Hundreds of ships hide in the distance, invisible through the fog. Whistling and deafening explosions are all around from bombs and shells landing nearby. I suppress my fear as I watch the allies land on the beach in front of me from my pillbox.
The reality is that I am standing in a damp and cool sixty year old concrete bunker on a beautiful and sunny French day. My imagination, with the help of books and films such as Saving Private Ryan, have taken me back to D-Day as only being on the spot can do. I feel the fear on both sides of the battle, the wondering of how the hell I got into this mess and what I’m really fighting for. My family at home quickly flashes through my mind. Will they miss me? Have a been a good person? Why is this happening to us? Why here? I look at the guys around me. Fear in all of their eyes. Dammit.
The power of being on the spot is fantastic and overwhelming. Granted, it is just another piece of land with few signs of having ever being a battleground. The naked French men strolling on the beach might distract a lesser mind or interrupt their dream sequence, but not me. I can feel the damp of the day even though it is warm. I smell and taste the acrid smoke of gunpowder though the sea air today is fresh and clean. It is 06 June 1944 to me and nothing can break the spell until I am ready to leave it.
World War II is my favorite part of history. I love all parts of it. Why I cannot explain, but it is so. The only other time I have been transported to the past is when I lived in Warsaw. I take no sides of the event. Russia was cruel but also a horrible victim. Ukraine and Poland were decimated. The Jews were slaughtered, though so were many other groups that get much less recognition. Germans civilians were carpet bombed and abused. It wasn’t all their fault either as I can see many countries today falling in the same trap of fear and blaming others for their problems. But I digress.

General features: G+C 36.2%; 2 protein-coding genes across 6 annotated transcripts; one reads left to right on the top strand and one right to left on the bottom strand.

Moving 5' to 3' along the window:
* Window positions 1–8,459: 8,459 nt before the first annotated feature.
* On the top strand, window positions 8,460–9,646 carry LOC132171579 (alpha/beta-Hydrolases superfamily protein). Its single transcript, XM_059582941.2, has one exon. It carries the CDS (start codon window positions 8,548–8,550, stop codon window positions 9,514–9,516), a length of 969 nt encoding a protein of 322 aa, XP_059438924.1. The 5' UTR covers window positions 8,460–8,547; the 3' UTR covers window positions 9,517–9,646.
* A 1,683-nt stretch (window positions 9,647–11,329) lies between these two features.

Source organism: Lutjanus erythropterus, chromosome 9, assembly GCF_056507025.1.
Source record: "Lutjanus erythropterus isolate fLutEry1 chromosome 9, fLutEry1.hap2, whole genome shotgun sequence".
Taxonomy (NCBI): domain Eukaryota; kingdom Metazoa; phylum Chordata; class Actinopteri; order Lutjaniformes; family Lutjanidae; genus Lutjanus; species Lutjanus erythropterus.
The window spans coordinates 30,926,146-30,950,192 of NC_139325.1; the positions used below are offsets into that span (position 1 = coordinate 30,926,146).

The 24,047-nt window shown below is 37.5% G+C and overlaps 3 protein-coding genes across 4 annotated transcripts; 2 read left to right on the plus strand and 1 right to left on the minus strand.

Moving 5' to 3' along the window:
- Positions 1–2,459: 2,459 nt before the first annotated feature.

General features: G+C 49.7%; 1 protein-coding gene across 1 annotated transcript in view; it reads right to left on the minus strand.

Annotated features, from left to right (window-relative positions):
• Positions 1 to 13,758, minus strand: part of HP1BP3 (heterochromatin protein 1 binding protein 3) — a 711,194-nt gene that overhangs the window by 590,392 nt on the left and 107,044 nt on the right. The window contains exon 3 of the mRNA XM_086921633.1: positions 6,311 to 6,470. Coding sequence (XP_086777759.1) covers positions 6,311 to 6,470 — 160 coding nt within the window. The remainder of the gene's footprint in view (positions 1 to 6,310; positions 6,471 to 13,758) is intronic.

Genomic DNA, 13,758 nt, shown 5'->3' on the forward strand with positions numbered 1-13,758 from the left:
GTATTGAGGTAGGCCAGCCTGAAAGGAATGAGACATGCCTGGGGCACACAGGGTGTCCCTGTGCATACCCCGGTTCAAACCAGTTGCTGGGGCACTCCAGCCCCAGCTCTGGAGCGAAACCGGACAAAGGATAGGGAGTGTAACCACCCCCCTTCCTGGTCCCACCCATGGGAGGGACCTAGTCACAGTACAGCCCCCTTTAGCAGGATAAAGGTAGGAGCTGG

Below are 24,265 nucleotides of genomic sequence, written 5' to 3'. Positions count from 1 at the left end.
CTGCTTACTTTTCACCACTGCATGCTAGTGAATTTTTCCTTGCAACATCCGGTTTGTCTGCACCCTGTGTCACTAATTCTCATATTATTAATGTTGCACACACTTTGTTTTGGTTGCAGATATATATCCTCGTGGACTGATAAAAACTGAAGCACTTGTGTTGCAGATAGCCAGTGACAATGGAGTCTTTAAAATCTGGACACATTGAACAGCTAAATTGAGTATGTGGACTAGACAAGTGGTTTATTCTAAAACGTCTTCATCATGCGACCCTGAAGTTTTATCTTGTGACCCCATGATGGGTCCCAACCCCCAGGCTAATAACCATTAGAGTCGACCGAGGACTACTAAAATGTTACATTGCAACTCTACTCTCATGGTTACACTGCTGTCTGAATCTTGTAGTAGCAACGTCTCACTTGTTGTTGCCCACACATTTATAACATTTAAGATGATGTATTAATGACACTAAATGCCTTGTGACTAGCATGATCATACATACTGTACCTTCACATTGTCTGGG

Normandy Beach is a beautiful and well kept area of France. The beach is hallow and beautiful. Structures non-military are few and far between. The cemetery is perfectly done. There is really not much to be said about the area. If World War II interests you, then spend a day here. Touch the crosses in the cemetery and imagine where that man came from and what his thoughts were that day. Go to the pillboxes overlooking the sea and try to put yourself in that soldiers boots, knowing that today was your last on this earth. Think of your wife, children, brothers, sisters, father and mother and know you will never see them again. Take your shoes off, walk on the beach, and picture boys scared to death as they land where you are walking. Look towards the hill and take in how much open, soft sand there is between you and any bit of cover. If none of this strikes a chord with you, skip Normandy Beach.